05.31.2017
By Shanny Basar

Plato Aims To Go Global

Mike Bellaro and Nej D’jelal, co-chairs of Plato Partnership, describe the not-for-profit company that aims to improve the trading experience in equities as “a movement.” They said the movement is just getting started and will expand from Europe to the US and Asia.

Tom Bellaro, Deutsche Asset & Wealth Management

Mike Bellaro, DeAM

Bellaro, Plato co-chair and global head of equity trading at Deutsche Bank Asset Management, told Markets Media:  “In 2018 the buyside will be going through the biggest change in trading since the Big Bang in 1986, and could sit on the sidelines and do nothing or step forward and have a say. There is no way changes in European market structure will not be exported to the US and Asia.”

In September last year Plato Partnership announced its formal creation as a not-for-profit industry group representing asset managers and broker dealers with the aim of improving market structure, and achieving better results for the end-investor, in Europe. At the same time, Plato also announced its first partnership by entering into an agreement with Turquoise, the London Stock Exchange Group’s pan-European multilateral trading facility – the first between the buyside, sellside and a trading venue.

In March this year 15 new partners joined including Instinet Europe, Jefferies, Legal & General Investment Management and Standard Life Investments. Steven Way, head of equity trading, Europe, at Standard Life Investments, said in a statement: “Simplifying market structure and reducing trading costs requires input and insight from the broadest possible range of market participants, which is central to what Plato Partnership is working to achieve.”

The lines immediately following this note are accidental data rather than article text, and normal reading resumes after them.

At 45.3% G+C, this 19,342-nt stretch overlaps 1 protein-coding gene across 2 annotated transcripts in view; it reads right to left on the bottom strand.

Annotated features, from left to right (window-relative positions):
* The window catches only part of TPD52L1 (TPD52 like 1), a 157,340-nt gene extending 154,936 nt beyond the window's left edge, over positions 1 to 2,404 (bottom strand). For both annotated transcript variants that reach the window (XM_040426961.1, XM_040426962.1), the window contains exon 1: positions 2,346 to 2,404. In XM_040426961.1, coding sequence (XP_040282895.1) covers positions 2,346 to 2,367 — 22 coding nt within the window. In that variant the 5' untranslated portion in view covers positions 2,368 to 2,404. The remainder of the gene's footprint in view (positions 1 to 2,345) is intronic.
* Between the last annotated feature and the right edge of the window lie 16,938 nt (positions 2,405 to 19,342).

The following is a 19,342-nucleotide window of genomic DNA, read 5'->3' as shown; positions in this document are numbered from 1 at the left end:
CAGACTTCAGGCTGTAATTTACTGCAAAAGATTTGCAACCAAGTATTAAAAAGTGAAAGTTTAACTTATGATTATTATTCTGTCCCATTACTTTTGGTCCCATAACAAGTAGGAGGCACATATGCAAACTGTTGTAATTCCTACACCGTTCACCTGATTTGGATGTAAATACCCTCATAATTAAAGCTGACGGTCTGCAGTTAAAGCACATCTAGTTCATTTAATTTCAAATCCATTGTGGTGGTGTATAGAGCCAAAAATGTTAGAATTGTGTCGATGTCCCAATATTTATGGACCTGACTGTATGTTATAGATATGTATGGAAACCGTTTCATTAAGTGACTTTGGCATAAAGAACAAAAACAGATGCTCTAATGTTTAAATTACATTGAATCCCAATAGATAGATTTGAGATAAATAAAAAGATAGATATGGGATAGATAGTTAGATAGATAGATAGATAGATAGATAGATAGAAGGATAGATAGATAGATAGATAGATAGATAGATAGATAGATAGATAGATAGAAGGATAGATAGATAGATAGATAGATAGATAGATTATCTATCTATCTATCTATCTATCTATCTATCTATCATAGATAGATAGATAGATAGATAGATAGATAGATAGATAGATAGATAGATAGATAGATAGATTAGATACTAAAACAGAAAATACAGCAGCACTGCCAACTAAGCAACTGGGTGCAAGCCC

The following month asset manager Baillie Gifford joined as a founding member and JP Morgan took on full member status.

D’jelal, Plato co-chair and managing director, head of electronic equities product, Europe, Middle East and Africa at Barclays, told Markets Media that the problems Plato is answering are not limited to Europe and the movement will grow to the US and Asia.

“This is solved by bringing the right people together – buyside, sellside and a venue – and a not-for-profit commercial dynamic,” added D’jelal. “The financial proceeds from Plato will fund research and academic partnerships to inform the community and future regulation.”

Plato’s fully funded not-for-profit model is unique, according to Bellaro, and allows the partnership to act as a vehicle to bring market participants together, provide key intellectual capital and bring efficiencies in trading. Plato’s Market Innovator (MI3) will produce independent research and analytics which will be open to peer review and the first piece is scheduled to be published in June.

Bellaro continued: “The buyside wants data and analytics to help traders become more informed about trading decisions as we head into the new world of MiFID II. There will either be a fragmentation of block trading or a race for speed so transaction cost analysis is an urgent requirement.”

MiFID II, the regulation covering financial markets in the European Union from January 2018, will change trading by introducing double volume caps on dark pool trading and not allowing brokers to cross internal flows without registering as a systematic internalizer. However Large In Scale (LIS) trades, above a certain size specified by the European Securities and Markets Authority, are exempt from the dark pool volume caps.

Bellaro said: “Under MiFID II block trading will become the norm, rather than breaking down trades into smaller orders. The Turquoise partnership was a logical solution and the results have been fantastic.”

Plato did not take an equity stake in Turquoise in order avoid a conflict of interest and as an MTF, Turquoise Plato is required to treat all clients equally, regardless of whether they are Plato members.

Robert Barnes, Turquoise